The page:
When I was about nine years old, I became quite ill. I missed about six weeks of school. The doctors weren't sure what was up with me - I was never diagnosed with anything. I was constantly feeling unwell and had no energy. For someone who was quite outgoing and always on the look out for adventure, it wasn't fun. During the time I was ill, I started suffering from anxiety. So my outgoing nature became timid, and I was scared of a lot of things. When my mum and dad tried to send me to school, I'd only be sent home again - half because of how ill I felt and half because I had an anxiety episode over it. I developed a fear of being sick and was too scared to go to school. I very much lived at both my grans' houses during this period.

I started reading a lot during this time. I wanted to lose myself completely in different worlds and not think about my current situation and anxiety. I was more or less too scared to even leave the house (even being without my mum or going to either of my grans' houses at the beginning was too hard) and I replaced real life adventures with fictional ones. It soon dawned on me how timid and scared I was in comparison to the characters I read about. They were all so fearless. It saddened me when I compared myself to them. I wanted nothing more than to be like them but it just felt impossible to me then. Looking back now, I will always be thankful to books for helping me to escape my situation at that time.


I truly believe that reading has made me who I am today. It was very hard transitioning from primary school to secondary school with my anxiety (let's just say I missed a lot of secondary school in the first two years) but I feel like books and characters empowered me and encouraged me to discover my own bravery. Now I look back and see how far I've come and it makes me smile. Everything seemed impossible back then but, with the help of inked pages and strong characters, everything seems possible to me now. These days, when I'm faced with a situation, I don't shy away like I once did. I ask myself, what would Tris do?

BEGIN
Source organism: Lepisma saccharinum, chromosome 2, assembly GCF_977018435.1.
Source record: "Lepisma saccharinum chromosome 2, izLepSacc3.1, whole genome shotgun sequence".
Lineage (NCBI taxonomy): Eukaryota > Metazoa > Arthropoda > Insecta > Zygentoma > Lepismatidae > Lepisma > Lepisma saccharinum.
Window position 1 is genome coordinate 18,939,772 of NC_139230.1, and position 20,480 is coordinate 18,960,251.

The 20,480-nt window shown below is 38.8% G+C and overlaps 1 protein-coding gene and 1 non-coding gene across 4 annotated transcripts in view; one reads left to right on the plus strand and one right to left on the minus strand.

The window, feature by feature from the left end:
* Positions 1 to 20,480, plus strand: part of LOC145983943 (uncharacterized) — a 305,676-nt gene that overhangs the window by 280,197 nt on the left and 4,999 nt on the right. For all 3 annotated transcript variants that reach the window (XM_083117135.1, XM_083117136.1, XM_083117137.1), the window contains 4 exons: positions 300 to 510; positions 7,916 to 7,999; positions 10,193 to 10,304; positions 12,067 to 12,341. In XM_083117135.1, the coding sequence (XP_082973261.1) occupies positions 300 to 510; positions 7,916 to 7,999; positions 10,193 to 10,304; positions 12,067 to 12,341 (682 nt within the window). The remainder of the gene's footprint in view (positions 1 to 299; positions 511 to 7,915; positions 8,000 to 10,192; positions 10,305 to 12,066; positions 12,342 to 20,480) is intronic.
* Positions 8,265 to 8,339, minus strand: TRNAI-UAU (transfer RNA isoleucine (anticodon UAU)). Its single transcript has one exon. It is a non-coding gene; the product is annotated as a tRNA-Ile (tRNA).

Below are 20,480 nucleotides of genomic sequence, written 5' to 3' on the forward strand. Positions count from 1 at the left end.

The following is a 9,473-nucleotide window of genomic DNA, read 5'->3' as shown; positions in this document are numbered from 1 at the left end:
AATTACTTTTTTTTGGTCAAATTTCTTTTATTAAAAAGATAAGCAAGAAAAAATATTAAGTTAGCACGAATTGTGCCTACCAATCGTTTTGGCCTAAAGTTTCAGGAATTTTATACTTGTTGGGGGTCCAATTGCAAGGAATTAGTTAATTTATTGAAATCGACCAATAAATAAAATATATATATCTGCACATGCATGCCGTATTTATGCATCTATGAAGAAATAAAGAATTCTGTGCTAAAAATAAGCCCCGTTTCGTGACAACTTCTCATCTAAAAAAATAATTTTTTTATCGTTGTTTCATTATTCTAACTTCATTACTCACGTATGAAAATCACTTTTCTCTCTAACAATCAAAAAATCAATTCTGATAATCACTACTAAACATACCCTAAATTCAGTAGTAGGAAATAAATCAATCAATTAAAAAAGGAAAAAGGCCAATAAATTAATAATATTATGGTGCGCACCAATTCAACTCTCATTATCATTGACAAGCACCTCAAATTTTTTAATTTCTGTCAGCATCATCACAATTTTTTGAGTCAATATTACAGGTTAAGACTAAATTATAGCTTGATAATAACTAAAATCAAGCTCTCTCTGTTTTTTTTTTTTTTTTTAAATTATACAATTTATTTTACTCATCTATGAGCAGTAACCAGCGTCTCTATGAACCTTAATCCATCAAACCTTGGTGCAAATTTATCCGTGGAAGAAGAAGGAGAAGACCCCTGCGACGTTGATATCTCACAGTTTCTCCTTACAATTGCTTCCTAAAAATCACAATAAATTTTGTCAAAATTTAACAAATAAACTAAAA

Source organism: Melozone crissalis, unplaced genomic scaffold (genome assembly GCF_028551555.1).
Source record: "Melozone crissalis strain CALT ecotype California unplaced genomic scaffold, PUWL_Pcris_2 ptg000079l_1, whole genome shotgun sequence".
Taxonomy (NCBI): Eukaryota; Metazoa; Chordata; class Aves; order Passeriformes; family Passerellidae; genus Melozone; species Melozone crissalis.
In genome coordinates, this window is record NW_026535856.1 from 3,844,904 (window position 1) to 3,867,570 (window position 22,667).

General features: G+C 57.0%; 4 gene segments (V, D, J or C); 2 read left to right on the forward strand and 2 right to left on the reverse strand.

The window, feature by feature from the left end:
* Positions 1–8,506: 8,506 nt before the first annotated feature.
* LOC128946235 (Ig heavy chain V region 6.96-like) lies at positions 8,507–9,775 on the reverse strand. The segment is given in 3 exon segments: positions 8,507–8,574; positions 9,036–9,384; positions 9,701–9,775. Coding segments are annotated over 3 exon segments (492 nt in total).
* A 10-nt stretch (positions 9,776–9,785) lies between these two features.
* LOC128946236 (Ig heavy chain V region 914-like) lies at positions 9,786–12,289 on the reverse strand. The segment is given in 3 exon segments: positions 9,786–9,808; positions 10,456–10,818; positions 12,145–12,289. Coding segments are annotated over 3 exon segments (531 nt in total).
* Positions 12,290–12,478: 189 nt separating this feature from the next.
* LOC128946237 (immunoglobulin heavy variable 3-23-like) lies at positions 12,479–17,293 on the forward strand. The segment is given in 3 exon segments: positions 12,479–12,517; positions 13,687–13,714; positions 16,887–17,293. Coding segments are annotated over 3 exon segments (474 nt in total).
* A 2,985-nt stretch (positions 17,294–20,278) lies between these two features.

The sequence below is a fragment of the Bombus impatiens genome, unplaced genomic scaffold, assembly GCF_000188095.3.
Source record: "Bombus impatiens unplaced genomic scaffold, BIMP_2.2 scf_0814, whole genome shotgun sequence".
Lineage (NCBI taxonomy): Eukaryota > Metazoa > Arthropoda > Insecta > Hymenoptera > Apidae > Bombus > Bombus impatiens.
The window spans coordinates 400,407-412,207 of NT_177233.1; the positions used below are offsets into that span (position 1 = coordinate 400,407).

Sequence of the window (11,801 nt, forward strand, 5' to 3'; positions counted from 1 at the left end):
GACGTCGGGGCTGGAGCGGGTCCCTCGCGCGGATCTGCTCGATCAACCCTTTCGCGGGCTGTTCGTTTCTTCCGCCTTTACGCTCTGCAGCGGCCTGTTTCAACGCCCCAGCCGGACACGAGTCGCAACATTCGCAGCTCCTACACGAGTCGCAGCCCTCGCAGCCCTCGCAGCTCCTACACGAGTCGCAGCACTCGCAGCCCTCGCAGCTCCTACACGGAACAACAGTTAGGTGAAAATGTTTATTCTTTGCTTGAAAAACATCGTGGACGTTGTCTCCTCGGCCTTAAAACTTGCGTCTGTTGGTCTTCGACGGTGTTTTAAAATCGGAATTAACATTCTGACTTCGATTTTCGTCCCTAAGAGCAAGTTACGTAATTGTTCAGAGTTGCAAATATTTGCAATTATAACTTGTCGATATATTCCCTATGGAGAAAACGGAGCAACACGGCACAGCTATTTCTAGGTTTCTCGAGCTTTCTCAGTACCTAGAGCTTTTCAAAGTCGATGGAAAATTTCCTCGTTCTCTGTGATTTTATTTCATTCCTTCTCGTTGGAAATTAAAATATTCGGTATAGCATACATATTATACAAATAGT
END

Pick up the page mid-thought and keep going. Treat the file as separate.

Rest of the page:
Sure my anxiety is still with me and I'm not as Dauntless as I'd like to be at times but I know now, with the help of books, I'm strong enough to overcome it.

On another note, I also wouldn't have created this blog if I didn't read. I mean, it is a book blog after all. And book blogging has affected my life in its own ways too.

I'll forever be thankful for books and reading.


Huge thank you to Cambrie from ...and so the book begins for tagging me to share my own story about how reading has impacted my life. I'd now like to tag Holly, Cat and Vivian to share theirs. :)

Happy Reading,
Rachel xoxo

PS: I hope you have a wonderful Christmas tomorrow, everyone!

Sunday, 21 December 2014

Review: The Kneebone Boy

Author: Ellen Potter
Edition: Square Fish Paperback
Released: 20th December 2011
Series: n/a (standalone)
Pages: 280 approx.
Links: Goodreads | Author's Website | Buy the book!

Some say he’s part animal, covered with hair, with claws for hands and ears like a bat's. When his mother first laid eyes on him she fainted dead away...

Life in a small town isn’t any fun for the Hardscrabble children; their father is always leaving them home while he travels and people in town avoid them for being peculiar. When their father inadvertently sends them to London to stay with an aunt who’s away on holiday in Germany, the children are presented with a rare opportunity for adventure — all by themselves. The streets of London are fascinating, but not so great for sleeping. So the Hardscrabbles make their way to another small town — but this one has a mystery. Legend has it, there’s a monstrous creature roaming the woods, half boy and half animal. Surely such nonsense couldn’t possibly be true, could it?